Friday, June 5, 2015

The New York Botannical Garden: Creating a Bird Garden

Creating a bird garden is a wonderful way to attract birds to your yard. The best way to create a bird garden is to provide birds with what they need: shelter, food, water, and places to nest.
  • Shelter:
    Birds need shelter to protect them from predators and the elements. In the winter, they need protection from snow, and during the year they seek refuge from heavy rain, wind, and predators.
  • Food:
    Plants supply birds with a large part of their diet, from seeds and fruits to providing a home for the insects that many birds feed on.
  • Water: Birds need water for drinking and bathing. Smaller birds tend to bathe in 1/2 inches of water, while larger birds prefer a 2-inch depth. You can build a small garden pond, buy a birdbath from a garden center, or place a large, shallow dish of water in your garden.
  • Nesting Sites:Birds have different requirements for nesting sites.  Some birds like to build their nests in evergreens (such as pine or spruce), while others prefer deciduous trees (such as oak, birch, apple and ash), where they can make their homes either in the intersections of large branches or in cavities in tree trunks. Shrubs that are not too dense or thinly branched often make good homes for bird nests. However, plants such as rhododendrons and viburnums do not have the three-way forks in their branch structure that can support a nest.  While these shrubs offer important shelter and food for birds, they do not provide a suitable nesting site.
Designing a Bird Garden
  • Design your garden with varying layers--tall trees, medium-size shrubs and perennials & ornamental grasses. This will accommodate many different types of birds.
  • Plant your garden to provide shelter for birds. Planting evergreens on the northern side of your property will protect birds from cold northerly winds while allowing sunlight into the south side of the garden.
  • Plant perennials and smaller shrubs in groups of threes, fives, or sevens to create a more natural look and to cover an area that birds can easily find and use. If you plant only one shrub that produces berries, for example, the berries may be decimated after birds' first visit.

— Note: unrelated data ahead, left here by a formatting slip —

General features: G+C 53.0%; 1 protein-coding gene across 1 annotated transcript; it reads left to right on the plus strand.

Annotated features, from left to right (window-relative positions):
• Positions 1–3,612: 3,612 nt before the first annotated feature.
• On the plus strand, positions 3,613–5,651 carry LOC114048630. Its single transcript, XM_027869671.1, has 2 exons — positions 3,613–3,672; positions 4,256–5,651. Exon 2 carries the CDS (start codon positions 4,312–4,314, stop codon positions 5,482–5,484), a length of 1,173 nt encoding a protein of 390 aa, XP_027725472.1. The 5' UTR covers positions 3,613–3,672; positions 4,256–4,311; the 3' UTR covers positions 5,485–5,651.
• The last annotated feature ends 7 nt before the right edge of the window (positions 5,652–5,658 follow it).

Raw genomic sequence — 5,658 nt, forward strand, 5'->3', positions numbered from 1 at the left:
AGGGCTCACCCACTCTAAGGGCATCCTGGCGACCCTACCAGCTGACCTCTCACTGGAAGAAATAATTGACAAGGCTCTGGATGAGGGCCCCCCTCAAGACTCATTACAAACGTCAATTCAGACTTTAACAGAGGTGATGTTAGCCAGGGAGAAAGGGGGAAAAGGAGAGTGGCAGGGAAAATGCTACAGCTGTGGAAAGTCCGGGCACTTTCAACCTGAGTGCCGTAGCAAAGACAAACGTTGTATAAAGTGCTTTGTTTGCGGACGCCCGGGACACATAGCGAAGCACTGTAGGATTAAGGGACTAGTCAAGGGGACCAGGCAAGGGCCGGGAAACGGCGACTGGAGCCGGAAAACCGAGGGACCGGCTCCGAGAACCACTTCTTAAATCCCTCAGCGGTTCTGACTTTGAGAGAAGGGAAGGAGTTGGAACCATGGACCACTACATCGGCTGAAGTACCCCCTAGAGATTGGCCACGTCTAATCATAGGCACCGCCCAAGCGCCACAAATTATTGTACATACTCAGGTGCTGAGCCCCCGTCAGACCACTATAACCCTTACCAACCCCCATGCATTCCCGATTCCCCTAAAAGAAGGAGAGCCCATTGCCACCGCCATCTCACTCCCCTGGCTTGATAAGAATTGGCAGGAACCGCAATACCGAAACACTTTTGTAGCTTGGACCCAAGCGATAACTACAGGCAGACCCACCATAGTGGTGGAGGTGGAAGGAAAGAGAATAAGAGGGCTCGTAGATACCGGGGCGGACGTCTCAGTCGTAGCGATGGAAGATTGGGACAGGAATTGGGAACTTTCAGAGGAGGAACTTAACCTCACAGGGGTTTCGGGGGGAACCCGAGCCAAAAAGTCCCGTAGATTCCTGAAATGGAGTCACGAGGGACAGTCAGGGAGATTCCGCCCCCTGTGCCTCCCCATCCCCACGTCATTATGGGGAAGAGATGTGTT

• Variety is important -- select a range of plants that provide food at different times of the season and attract a variety of bird species.
  • Create a dust bath in a sunny spot near the area where your birds feed. Sparrows in particular love to spend hours playing on dusty ground, and they are entertaining to watch.
  • Although it is important to rake the leaves on your lawn to prevent turf die-off, do not remove leaf litter in your perennial beds or under your shrubs. These leaves will compost and provide important nutrients to the soil. They will also be a haven for many of the insects that birds feed on.
  • Create a brush pile at the edge of your property, starting with your old Christmas tree and any fallen branches from trees and shrubs. Create a 6-foot-long pile with loosely stacked branches. Brush piles provide cover for birds and attract insects to their decaying branches.
Botanical NameCommon Name                   Attractor
Abies sp.firsshelter and nesting
Acer sp.maplesfruit or seeds
Betula sp.birchesfruit or seeds, shelter and nesting
Cornus sp.dogwoods fruit or seeds
Ilex sp.hollies fruit or seeds
Juniperus sp. junipers/red cedarsfruit or seeds, shelter and nesting
Malus sp. apples and crabapplesfruit or seeds
Picea sp. spruces fruit or seeds, shelter and nesting
Pinus sp. pines fruit or seeds, shelter and nesting
Prunus sp.cherries fruit or seeds
Quercus sp. oaksshelter and nesting 
Sorbus sp. mountain ash fruit or seeds
Tsuga sp.hemlocks shelter and nesting

Botanical NameCommon Name                   Attractor
Alnus sp.alders nesting
Amelanchier sp.shadbushfruit or seeds
Ilex sp.holliesfruit or seeds
Juniperus sp.junipers shelter
Leucothoe sp. leucothoes shelter 
Myrica sp.bayberry fruit or seeds 
Rhododendron sp. rhododendrons shelter 
Rhus sp. blackberriesfruit or seeds 
Rosa sp. rosesnesting
Spiraea sp. spireas nesting
Syringa sp.lilacsnesting
Taxus sp. yewsnesting
Vaccinium sp.blueberriesfruit or seeds 
Viburnum sp.viburnums fruit or seeds 

Perennials and Annuals
Botanical NameCommon Name                   Attractor
Aster sp.asterseeds and nectar
Coreopsis sp.coreopsis, tickseedseeds and nectar
Cosmos sp.cosmos seeds and nectar
Echinacea sp. coneflowers seeds and nectar 
Eupatorium sp. Joe-pye weed seeds and nectar
Helianthus sp.sunflowers seeds and nectar 
Liatris sp. blazing star seeds and nectar
Rudbeckia Susans seeds and nectar 
Sedum sp. sedums seeds and nectar
Solidago sp.goldenrod seeds and nectar
Tagetes sp. marigolds seeds and nectar
Vernonia noveboracensisNew York ironweedseeds and nectar
Zinnia sp.zinniasseeds and nectar 

Homemade Bird Feeder
It's not a plant, but a bird feeder can provide supplementary food for your bird garden. Here is a recipe for a simple one:
  • Mix 1 cup of peanut butter with 1/4 cup of honey.
  • Spread this mixture on a pine cone or bagel.
  • Roll the pine cone or bagel in birdseed.
  • Add a piece of yarn, and hang the feeder from a tree.

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